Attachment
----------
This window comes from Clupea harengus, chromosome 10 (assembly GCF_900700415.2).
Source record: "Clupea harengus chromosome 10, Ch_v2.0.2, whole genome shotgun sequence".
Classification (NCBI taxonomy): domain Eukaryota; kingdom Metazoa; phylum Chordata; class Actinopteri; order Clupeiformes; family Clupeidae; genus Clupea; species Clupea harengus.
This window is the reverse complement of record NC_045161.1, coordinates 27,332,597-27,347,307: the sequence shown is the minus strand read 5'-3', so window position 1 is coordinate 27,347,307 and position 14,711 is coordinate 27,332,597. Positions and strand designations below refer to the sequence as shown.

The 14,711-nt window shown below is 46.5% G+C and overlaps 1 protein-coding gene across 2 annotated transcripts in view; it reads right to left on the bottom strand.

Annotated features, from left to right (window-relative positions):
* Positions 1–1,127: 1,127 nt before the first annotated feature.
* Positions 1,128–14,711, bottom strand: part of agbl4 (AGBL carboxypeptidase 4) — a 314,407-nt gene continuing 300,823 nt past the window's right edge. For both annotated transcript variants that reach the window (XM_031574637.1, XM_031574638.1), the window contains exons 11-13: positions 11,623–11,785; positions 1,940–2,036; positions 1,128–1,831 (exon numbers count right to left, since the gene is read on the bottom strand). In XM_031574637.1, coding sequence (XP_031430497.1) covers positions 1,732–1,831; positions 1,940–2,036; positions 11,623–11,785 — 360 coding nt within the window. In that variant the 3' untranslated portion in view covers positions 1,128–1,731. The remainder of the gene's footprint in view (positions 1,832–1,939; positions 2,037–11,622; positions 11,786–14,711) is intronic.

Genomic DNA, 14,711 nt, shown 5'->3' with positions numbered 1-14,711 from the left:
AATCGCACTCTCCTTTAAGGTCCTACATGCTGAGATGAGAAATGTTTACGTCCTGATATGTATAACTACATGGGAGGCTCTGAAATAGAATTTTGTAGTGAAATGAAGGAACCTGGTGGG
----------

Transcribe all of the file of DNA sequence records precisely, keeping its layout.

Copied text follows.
This window comes from Clupea harengus, chromosome 10 (assembly GCF_900700415.2).
Source record: "Clupea harengus chromosome 10, Ch_v2.0.2, whole genome shotgun sequence".
Classification (NCBI taxonomy): domain Eukaryota; kingdom Metazoa; phylum Chordata; class Actinopteri; order Clupeiformes; family Clupeidae; genus Clupea; species Clupea harengus.
This window is the reverse complement of record NC_045161.1, coordinates 27,332,597-27,347,307: the sequence shown is the minus strand read 5'-3', so window position 1 is coordinate 27,347,307 and position 14,711 is coordinate 27,332,597. Positions and strand designations below refer to the sequence as shown.

The 14,711-nt window shown below is 46.5% G+C and overlaps 1 protein-coding gene across 2 annotated transcripts in view; it reads right to left on the bottom strand.

Annotated features, from left to right (window-relative positions):
* Positions 1–1,127: 1,127 nt before the first annotated feature.
* Positions 1,128–14,711, bottom strand: part of agbl4 (AGBL carboxypeptidase 4) — a 314,407-nt gene continuing 300,823 nt past the window's right edge. For both annotated transcript variants that reach the window (XM_031574637.1, XM_031574638.1), the window contains exons 11-13: positions 11,623–11,785; positions 1,940–2,036; positions 1,128–1,831 (exon numbers count right to left, since the gene is read on the bottom strand). In XM_031574637.1, coding sequence (XP_031430497.1) covers positions 1,732–1,831; positions 1,940–2,036; positions 11,623–11,785 — 360 coding nt within the window. In that variant the 3' untranslated portion in view covers positions 1,128–1,731. The remainder of the gene's footprint in view (positions 1,832–1,939; positions 2,037–11,622; positions 11,786–14,711) is intronic.

Genomic DNA, 14,711 nt, shown 5'->3' with positions numbered 1-14,711 from the left:
AATCGCACTCTCCTTTAAGGTCCTACATGCTGAGATGAGAAATGTTTACGTCCTGATATGTATAACTACATGGGAGGCTCTGAAATAGAATTTTGTAGTGAAATGAAGGAACCTGGTGGG